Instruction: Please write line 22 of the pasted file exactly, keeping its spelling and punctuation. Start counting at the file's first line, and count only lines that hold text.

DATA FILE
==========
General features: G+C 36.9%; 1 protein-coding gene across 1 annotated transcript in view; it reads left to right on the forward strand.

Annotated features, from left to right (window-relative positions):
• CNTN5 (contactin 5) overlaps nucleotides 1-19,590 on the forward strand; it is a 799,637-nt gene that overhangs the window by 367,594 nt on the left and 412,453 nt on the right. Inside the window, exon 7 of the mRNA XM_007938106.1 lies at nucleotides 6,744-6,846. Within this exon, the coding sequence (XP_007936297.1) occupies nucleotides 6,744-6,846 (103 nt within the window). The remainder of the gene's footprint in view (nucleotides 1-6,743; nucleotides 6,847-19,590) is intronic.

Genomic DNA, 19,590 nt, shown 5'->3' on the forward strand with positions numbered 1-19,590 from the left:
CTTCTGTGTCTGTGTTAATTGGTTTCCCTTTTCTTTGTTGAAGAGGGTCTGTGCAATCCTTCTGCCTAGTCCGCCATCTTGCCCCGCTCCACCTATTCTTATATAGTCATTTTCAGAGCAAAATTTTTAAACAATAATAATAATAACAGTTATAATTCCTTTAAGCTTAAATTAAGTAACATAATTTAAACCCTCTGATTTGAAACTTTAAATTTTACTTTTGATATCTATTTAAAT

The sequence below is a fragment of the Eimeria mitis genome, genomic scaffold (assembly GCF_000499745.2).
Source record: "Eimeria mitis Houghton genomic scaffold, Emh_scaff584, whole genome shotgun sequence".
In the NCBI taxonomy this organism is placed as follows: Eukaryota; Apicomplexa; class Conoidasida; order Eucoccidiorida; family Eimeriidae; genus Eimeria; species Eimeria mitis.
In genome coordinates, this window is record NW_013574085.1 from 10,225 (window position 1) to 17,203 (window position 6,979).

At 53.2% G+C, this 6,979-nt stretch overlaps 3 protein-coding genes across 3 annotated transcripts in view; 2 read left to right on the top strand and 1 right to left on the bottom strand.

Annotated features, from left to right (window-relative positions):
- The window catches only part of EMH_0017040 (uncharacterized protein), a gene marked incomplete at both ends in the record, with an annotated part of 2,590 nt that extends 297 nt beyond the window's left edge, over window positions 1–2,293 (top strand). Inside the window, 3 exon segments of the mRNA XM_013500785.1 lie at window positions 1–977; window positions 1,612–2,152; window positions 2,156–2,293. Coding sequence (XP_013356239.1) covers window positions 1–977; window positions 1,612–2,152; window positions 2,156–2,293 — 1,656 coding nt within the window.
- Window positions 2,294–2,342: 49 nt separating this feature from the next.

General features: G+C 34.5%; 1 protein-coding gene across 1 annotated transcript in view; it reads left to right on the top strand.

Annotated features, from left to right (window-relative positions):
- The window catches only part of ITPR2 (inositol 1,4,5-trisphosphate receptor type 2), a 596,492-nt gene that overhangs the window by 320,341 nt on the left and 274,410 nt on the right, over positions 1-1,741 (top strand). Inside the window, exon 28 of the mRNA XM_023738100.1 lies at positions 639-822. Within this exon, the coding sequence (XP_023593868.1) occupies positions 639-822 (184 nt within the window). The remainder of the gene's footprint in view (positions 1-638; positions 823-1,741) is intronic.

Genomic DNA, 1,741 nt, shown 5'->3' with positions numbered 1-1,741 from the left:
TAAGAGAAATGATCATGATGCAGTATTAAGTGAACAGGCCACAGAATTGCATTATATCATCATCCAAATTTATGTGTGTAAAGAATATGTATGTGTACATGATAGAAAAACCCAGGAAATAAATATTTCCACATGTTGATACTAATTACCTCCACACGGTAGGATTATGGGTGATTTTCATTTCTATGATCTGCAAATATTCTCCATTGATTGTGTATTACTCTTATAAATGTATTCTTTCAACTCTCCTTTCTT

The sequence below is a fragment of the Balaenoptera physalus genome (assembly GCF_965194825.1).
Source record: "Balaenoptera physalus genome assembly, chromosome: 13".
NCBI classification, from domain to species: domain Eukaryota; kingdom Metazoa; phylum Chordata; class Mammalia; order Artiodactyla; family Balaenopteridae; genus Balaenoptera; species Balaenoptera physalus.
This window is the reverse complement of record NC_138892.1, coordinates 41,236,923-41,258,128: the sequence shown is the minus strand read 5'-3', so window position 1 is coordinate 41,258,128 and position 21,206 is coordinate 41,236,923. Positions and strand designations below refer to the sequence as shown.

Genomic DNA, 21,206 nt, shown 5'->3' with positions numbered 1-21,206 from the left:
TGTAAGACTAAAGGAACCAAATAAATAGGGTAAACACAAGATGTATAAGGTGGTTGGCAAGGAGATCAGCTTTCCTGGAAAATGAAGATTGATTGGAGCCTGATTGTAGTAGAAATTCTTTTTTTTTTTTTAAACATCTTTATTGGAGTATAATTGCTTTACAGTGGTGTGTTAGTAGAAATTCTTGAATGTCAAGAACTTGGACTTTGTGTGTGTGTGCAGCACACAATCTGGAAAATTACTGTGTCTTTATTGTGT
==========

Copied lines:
This window is the reverse complement of record NC_138892.1, coordinates 41,236,923-41,258,128: the sequence shown is the minus strand read 5'-3', so window position 1 is coordinate 41,258,128 and position 21,206 is coordinate 41,236,923. Positions and strand designations below refer to the sequence as shown.